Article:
You are using an outdated browser.
Please upgrade your browser
and improve your visit to our site.
Skip Navigation
Minority Report

The Squad Is Out of Power—and Relishing a New Fight

Inside the progressive flank’s plans to regroup under the Republican House

When Democrats recaptured the House in 2019 after eight years of Republican control, a crew of newly elected progressives—a squad, if you will—quickly garnered headlines for their willingness to challenge party leadership and their uncompromising idealism. During new member orientation in November 2018, Alexandria Ocasio-Cortez posted a group photo of herself alongside fellow new members Ilhan Omar, Ayanna Pressley, and Rashida Tlaib, and the caption officially birthed “the Squad,” a title derisively employed by detractors and inspiring to supporters.

The ranks of vocal, social media–savvy young progressives soon expanded after the 2020 elections, in part due to success in unseating established incumbents, and the process repeated itself in the 2022 midterms. Four years after that selfie, AOC is now an elder millennial stateswoman of the group. “The Squad” is an amorphous term rather than an official designation, but membership has roughly doubled since its inception, now registering somewhere between eight to 10.

But despite greater numbers, the new and old members came back to a changed reality in D.C. at the beginning of 2023. After four years in the majority, Democrats lost the House once again. For the Squad, which have only known their votes to matter, this transition to relative impotence may come with a sharp learning curve, but also opportunity: to present a united front against Republicans, and coalesce more of the party under progressive ideals.

“I actually feel good about all of this,” Representative Alexandria Ocasio-Cortez told me in early January. “I think there are certain aspects here where we can flex our muscles even more sometimes than under a Democratic majority.” Ocasio-Cortez argued that being in the minority “allows us to propose and work on legislation in ways that [are] just simply difficult when you’re a governing majority and there are literally fires that you are putting out every single day.”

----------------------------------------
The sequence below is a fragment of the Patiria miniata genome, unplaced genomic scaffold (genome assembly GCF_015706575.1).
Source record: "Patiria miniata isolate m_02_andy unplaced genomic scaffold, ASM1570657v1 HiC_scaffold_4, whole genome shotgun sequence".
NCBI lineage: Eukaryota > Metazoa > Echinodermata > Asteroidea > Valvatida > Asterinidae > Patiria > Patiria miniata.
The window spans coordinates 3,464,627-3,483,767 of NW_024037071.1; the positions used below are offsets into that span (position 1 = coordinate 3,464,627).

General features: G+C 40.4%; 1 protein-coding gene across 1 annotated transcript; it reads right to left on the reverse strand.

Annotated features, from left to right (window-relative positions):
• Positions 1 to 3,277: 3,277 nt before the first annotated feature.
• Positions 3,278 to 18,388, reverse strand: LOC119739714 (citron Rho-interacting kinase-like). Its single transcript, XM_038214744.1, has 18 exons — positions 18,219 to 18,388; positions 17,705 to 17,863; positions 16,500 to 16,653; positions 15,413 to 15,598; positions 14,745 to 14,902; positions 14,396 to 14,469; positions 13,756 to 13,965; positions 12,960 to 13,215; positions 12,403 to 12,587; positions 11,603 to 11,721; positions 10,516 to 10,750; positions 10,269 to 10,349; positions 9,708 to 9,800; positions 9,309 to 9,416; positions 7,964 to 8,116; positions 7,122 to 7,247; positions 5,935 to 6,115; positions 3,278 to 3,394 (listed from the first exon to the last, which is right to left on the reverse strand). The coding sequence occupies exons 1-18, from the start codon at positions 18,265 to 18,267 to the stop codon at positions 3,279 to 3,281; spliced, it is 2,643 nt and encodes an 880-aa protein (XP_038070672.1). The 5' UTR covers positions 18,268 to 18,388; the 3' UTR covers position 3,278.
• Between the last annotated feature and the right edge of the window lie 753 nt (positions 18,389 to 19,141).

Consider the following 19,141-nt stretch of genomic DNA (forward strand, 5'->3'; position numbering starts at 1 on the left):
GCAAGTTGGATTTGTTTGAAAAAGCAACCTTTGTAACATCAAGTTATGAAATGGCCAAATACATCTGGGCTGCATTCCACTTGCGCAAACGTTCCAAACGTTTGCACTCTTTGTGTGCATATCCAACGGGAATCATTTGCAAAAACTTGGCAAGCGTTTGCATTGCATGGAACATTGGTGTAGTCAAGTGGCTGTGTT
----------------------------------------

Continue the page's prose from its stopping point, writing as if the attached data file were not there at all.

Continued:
Republicans’ small governing margin means that the 212 Democrats in the House will still have a say. Given the dissension within GOP ranks, it’s likely that new House Speaker Kevin McCarthy will eventually need Democratic votes to pass government funding bills or raise the debt limit. But he’s also started to use the new conservative majority to sideline certain Democrats, including Omar, whom House Republicans are attempting to block from retaining her seat on the Foreign Affairs Committee.

Still, Tlaib, a fellow inaugural member of the Squad, told me that her experience in the minority party in the Michigan legislature prepared her for the next two years in Congress. “There’s a lot of similarities,” Tlaib said. “I already feel it.” She highlighted the possibility of finding common ground with Republicans on her committees, and the work she does on her bipartisan caucus aimed at removing lead from water supplies.